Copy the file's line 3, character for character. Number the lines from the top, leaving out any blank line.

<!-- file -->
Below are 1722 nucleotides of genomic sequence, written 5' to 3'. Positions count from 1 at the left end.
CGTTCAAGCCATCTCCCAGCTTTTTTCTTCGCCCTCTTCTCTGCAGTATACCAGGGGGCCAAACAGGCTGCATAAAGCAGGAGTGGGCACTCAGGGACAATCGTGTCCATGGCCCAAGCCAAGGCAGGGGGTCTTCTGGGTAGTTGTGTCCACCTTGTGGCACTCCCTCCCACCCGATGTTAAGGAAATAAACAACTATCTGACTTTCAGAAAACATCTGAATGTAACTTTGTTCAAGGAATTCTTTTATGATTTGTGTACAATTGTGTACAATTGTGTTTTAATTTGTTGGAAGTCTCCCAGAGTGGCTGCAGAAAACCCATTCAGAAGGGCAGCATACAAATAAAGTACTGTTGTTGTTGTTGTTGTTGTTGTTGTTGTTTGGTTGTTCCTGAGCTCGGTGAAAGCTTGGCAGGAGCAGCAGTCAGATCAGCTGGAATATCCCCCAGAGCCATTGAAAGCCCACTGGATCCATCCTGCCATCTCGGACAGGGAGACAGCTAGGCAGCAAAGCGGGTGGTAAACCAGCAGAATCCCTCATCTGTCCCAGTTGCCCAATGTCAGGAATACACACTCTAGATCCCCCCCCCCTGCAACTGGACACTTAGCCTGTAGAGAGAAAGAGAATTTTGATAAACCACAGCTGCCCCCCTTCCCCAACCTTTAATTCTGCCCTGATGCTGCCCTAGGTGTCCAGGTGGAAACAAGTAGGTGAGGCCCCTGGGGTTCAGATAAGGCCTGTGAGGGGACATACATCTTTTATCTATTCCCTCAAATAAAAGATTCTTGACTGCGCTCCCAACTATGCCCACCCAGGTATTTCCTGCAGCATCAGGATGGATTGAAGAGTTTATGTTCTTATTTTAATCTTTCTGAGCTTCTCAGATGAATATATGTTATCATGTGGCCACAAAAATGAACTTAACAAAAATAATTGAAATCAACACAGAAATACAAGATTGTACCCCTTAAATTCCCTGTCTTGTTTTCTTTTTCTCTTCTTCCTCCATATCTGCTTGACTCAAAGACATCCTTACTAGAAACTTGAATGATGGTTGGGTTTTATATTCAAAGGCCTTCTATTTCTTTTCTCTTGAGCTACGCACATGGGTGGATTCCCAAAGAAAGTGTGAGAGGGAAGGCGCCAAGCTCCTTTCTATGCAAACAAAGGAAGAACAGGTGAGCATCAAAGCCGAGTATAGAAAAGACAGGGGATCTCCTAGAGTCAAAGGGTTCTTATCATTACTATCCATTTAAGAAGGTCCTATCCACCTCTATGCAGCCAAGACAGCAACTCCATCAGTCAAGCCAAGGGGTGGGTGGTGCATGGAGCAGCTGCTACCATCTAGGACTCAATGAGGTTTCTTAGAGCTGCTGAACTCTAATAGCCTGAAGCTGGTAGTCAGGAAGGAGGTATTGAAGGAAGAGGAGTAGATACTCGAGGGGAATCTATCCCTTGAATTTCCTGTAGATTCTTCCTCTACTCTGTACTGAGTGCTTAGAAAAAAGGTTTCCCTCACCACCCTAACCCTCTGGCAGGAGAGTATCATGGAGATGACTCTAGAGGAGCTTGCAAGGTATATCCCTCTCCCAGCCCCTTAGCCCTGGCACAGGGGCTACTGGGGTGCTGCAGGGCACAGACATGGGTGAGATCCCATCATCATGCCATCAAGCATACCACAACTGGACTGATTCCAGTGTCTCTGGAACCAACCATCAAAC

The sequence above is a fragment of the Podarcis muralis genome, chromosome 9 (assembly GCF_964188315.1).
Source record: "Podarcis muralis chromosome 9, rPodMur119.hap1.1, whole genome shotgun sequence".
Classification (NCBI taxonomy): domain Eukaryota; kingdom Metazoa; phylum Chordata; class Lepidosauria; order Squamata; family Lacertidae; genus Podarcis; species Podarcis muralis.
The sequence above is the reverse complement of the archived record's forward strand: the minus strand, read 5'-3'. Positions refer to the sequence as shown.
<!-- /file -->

The sequence above is a fragment of the Podarcis muralis genome, chromosome 9 (assembly GCF_964188315.1).